Peening is another whole wood project I am working on. The hickory log I am peeing on now has too small a surface and is too heavy. I want a triangular small end table like device that can hold my two peening anvils and peening jig, one in each corner. I want a triangular stool to match the table at just the right height to peen. I was skeptical about peeing too but I have found that it actually works. I am currently using an Austrian Ditch type blade 60CM. I have my eye on a couple old world blades that Alexander rescues and sells, something 70-80CM, light and thin enough for cutting large amounts of grasses, "mowing".

    Thanks again,
    Mitch
    Last edited by Mike Holbrook; 10-09-2009 at 10:40 PM.

  6. #6
    Join Date
    Jan 2009
    Location
    Williamsburg,Va.
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    9,347
    You can still get Austrian blades. we had to make up some snaths for them,and take off the gold paint on the blades. The department of collections in Williamsburg found a source.

  7. #7
    Join Date
    Aug 2003
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    extreme southeast Nebraska
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    I am led to believe you never had to mow hay with one of those when you was young.
    Jr.
    Hand tools are very modern- they are all cordless
    NORMAL is just a setting on the washing machine.
    Be who you are and say what you feel... because those that matter... don't mind...and those that mind...don't matter!
    By Hammer and Hand All Arts Do Stand

  8. #8
    Join Date
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    There are actually quite a few places you can get Austrian and German scythe blades. Scythe Works tends to buy up remaining supplies of older "better made" blades but there are still new Austrian blades being made. The blade I have now is a current Austrian model I bought from Scythe Supply.

    Although I have not attempted to mow hay with a scythe I have read that the typical American scythe blade is more suited to chopping brush than mowing grasses or grains. Scythe Connection claims that longer, lighter, grass type scythe blades, properly fitted to a longer snath perform much better. I understand that fitting the scythe to its user is much more crucial for mowing chores. The mowing set up needs to be something that can be used with an upright full body twisting motion which does not tire the worker. There is a video somewhere on U Tube, where a 17 yr old girl, that I think is Alexander's daughter, totally owns some big dude with a state of the art weed-eater. She mows much more area and does a much neater job too.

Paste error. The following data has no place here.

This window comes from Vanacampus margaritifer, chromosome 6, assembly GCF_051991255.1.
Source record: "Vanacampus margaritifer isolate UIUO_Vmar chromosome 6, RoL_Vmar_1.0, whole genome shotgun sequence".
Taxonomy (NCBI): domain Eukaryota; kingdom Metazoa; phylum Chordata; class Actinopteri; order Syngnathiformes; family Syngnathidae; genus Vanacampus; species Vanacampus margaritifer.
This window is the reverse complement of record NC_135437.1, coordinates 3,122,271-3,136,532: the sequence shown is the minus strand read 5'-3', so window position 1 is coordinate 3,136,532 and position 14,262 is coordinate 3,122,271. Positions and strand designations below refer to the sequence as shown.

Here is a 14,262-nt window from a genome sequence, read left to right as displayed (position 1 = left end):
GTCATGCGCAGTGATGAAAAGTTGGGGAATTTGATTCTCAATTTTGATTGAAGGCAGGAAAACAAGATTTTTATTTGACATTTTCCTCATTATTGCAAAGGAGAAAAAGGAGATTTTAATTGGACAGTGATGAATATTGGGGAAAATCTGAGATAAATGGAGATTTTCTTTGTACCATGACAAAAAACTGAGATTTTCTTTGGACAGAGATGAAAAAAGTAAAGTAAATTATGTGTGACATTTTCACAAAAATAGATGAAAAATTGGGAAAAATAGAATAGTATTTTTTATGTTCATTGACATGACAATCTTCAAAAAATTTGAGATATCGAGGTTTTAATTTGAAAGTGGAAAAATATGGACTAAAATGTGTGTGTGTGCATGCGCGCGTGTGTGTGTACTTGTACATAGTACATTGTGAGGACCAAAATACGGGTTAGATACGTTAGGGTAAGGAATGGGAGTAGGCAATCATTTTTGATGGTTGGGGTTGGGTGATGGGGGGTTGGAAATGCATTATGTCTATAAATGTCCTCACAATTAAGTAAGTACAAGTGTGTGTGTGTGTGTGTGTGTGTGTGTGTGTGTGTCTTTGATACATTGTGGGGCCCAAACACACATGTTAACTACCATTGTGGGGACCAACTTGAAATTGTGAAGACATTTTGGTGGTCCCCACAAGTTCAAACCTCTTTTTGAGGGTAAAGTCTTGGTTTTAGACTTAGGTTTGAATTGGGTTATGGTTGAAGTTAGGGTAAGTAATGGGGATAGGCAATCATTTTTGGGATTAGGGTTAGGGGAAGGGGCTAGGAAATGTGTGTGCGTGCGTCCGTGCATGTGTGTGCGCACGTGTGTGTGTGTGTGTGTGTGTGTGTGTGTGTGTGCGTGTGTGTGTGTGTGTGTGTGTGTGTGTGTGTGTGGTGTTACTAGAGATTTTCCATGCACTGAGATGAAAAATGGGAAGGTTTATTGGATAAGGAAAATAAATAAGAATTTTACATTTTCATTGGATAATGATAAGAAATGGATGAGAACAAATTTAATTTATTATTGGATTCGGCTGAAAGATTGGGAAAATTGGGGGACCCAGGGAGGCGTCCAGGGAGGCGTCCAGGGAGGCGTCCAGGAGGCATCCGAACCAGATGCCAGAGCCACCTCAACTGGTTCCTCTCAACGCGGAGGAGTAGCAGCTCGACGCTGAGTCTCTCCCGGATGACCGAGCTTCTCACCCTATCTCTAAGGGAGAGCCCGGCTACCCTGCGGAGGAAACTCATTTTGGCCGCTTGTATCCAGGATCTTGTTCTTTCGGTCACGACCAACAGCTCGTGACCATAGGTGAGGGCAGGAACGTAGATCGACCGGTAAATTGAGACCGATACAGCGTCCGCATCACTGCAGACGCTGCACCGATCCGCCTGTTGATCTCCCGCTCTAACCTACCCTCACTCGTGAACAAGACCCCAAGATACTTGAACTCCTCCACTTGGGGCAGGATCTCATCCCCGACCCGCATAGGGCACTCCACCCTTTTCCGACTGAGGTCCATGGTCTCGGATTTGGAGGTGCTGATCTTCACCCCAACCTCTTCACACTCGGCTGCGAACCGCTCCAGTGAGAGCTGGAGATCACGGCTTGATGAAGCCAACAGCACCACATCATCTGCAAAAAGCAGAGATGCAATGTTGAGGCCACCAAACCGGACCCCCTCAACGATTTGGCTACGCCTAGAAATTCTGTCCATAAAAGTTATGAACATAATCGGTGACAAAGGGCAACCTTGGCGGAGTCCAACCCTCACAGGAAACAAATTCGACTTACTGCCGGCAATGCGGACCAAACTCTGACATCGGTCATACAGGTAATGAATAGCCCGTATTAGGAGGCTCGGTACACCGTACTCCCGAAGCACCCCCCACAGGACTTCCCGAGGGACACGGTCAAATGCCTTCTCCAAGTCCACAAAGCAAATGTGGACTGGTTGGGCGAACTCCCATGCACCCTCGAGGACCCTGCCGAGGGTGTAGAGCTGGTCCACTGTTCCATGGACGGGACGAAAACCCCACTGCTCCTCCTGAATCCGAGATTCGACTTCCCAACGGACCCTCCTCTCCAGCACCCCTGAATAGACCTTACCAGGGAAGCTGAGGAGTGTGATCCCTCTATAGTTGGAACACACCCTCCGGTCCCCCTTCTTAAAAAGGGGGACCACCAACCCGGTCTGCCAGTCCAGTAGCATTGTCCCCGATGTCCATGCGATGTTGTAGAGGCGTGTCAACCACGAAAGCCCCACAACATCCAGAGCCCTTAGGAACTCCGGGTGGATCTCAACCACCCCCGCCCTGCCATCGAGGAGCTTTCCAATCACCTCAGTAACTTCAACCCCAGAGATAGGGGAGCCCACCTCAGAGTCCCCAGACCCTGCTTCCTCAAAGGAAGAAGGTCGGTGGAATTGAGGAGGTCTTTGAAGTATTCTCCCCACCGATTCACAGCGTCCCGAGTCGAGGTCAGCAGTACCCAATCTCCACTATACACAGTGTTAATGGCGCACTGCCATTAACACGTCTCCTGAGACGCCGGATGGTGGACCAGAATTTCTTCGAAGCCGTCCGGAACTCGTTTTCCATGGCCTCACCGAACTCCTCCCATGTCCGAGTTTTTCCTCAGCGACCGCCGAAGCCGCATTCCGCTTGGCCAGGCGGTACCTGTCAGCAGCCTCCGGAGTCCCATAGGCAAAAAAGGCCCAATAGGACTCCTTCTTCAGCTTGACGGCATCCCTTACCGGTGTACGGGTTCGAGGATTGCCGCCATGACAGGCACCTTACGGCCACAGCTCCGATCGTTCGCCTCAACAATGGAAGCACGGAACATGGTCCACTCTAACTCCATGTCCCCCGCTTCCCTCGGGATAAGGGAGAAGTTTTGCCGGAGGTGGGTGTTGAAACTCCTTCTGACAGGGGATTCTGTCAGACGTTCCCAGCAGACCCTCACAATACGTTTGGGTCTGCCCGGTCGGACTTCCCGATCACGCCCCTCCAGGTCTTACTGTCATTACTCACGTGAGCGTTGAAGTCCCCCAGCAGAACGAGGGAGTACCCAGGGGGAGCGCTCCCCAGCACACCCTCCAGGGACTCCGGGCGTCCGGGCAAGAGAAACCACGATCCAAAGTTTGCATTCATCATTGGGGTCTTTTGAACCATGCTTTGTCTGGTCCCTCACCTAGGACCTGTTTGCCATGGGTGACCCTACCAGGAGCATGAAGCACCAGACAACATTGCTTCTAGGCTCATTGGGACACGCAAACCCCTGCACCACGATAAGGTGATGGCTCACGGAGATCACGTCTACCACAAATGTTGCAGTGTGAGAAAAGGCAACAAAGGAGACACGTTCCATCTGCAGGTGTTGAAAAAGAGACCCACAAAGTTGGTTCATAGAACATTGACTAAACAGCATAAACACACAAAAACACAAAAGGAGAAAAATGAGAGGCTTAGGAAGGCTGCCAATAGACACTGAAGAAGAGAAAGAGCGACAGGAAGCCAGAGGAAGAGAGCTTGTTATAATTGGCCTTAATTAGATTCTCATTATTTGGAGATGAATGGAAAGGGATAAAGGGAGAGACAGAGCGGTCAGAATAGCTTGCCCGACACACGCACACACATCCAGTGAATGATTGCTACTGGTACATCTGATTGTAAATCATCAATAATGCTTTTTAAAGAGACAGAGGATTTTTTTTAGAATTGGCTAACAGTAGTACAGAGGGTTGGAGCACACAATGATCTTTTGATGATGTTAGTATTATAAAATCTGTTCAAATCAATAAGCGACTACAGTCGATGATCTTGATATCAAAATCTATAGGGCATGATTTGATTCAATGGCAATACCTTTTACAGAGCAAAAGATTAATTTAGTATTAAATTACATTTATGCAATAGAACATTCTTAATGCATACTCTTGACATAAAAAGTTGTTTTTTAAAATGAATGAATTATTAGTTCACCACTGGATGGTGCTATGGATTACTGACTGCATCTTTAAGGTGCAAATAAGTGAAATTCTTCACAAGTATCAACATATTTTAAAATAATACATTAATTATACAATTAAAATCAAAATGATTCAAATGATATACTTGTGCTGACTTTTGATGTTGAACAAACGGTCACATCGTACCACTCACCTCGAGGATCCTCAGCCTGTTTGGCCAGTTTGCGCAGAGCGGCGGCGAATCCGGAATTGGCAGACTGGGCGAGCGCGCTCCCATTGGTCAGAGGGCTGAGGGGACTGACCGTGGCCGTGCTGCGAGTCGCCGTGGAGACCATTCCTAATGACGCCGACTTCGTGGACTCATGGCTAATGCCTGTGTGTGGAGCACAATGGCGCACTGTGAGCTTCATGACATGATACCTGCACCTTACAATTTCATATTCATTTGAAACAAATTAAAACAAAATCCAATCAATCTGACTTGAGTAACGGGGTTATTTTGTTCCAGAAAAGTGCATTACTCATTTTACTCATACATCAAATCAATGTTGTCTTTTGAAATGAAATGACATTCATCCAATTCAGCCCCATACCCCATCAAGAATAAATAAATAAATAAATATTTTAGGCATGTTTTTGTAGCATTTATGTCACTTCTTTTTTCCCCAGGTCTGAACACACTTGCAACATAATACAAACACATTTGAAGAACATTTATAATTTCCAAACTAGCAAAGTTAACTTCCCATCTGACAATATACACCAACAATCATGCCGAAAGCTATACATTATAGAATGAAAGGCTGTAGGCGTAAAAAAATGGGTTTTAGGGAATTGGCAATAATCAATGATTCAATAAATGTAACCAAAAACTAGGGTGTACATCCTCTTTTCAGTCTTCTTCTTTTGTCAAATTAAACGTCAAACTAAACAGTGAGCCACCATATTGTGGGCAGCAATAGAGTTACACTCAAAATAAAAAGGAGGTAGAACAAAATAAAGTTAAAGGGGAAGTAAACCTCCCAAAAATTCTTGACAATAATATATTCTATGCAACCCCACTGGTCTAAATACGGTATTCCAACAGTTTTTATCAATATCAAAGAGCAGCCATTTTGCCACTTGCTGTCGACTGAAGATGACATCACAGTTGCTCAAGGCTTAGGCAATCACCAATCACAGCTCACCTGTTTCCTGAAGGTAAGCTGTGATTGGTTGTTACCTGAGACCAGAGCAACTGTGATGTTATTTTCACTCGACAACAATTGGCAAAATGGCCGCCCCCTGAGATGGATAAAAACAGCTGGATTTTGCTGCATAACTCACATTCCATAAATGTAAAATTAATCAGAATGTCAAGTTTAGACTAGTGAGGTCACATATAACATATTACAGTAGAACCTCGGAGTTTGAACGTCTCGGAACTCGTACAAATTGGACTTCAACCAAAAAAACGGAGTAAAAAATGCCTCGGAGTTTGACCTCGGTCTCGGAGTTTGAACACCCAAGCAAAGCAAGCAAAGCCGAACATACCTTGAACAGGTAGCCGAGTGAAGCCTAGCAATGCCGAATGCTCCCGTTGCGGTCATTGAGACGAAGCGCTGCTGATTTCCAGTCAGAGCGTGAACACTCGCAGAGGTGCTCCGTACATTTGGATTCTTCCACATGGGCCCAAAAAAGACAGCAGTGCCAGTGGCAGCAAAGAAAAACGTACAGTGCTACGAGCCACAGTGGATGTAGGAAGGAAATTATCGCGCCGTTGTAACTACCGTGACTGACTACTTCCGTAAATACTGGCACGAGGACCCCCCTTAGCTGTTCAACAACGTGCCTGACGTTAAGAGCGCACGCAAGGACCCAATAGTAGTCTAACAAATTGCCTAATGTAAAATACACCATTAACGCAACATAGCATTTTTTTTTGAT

I am still in the learning stage but I can certainly see how much difference it makes to have the proper tool, peened and sharpened. Good blade and snath design also make it pretty easy to deposit the hay in a nice neat pile to the outside side of the mowed row, making the collection of hay a much easier task.

    So my goal is to make a custom snath that reduces the effort expended to mow and trim brush & grasses. There are many draw knives out there which all look like they would help trim a small tree into shape. Is the 9" Oxhead a good tool for this job? I assume I want a curved draw knife to fashion a long relatively thin handle? Flexcut makes a 5" carver's draw knife that looks interesting. The description claims it can be flexed to form to concave or convex shapes as needed. I have a brand new belt sander that I can use to dress up the basic work done with the draw knife.

    Mitch
    Last edited by Mike Holbrook; 10-10-2009 at 8:16 PM.